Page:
Spear’s: What’s the situation now with opaque products?
Kieron Launder: The financial markets might give rise to some very interesting opportunities, and that might manifest itself through investment structures, but there is a greater insistence upon understanding the outcomes, perhaps making the structures slightly simpler than they were. We had a structured product evolution where there was a creeping acceptance of risk: people were chasing yields and so incremental changes, or what looked like incremental changes, in structure actually changed the underlying risk quite dramatically. If you take relatively vanilla structured products such as reverse convertibles, as volatility came down, the coupon came down and people said, ‘Well, how can I keep that same coupon or higher?’ There were incremental changes that were happening within the structure that were underestimated.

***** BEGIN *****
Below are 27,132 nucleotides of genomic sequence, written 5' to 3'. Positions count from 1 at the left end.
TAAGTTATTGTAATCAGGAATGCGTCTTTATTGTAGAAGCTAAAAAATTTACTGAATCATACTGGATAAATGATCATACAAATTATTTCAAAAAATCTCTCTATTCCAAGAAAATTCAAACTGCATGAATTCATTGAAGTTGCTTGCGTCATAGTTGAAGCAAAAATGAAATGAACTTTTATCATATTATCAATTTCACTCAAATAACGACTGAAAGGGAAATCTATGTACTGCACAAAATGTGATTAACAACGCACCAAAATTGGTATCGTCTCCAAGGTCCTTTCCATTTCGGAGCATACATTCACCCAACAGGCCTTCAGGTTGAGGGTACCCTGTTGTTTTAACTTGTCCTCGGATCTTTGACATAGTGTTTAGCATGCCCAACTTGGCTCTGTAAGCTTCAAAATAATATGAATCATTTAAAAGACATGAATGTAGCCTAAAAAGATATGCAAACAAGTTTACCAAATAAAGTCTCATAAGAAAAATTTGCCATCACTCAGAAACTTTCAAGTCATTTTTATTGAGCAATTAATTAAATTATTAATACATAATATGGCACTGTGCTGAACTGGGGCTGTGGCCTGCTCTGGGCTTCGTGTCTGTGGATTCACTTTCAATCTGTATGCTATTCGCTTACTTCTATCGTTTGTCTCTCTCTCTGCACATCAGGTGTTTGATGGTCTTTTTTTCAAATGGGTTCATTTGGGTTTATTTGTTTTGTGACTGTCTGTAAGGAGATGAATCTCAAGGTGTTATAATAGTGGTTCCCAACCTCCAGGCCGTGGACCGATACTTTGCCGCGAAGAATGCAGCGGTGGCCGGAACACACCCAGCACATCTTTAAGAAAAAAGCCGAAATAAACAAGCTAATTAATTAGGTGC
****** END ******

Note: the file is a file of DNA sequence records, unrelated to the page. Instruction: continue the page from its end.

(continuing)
RR: Another characteristic we are seeing is a desire for simplicity and a move back to basics. In a world of exceptionally low nominal interest rates (negative after allowing for inflation), investors are desperate for yield. This means a greater emphasis on income-producing assets such as corporate bonds, convertibles and good old-fashioned equities, where the focus is on dividends. In a lower return environment, dividends and coupons will make up a bigger portion of an investor’s overall return.
Spear’s: Are people still playing it safe?
KL: There’s a general tone of caution and this is something everyone is sensitive to. When we’re talking about quality, it’s not just quality of the goods or of the service that’s being provided or the quality of earnings — quality of balance sheet is also really important. Being in control of your own destiny, either from a pricing or borrowing/cash-flow perspective is very valuable.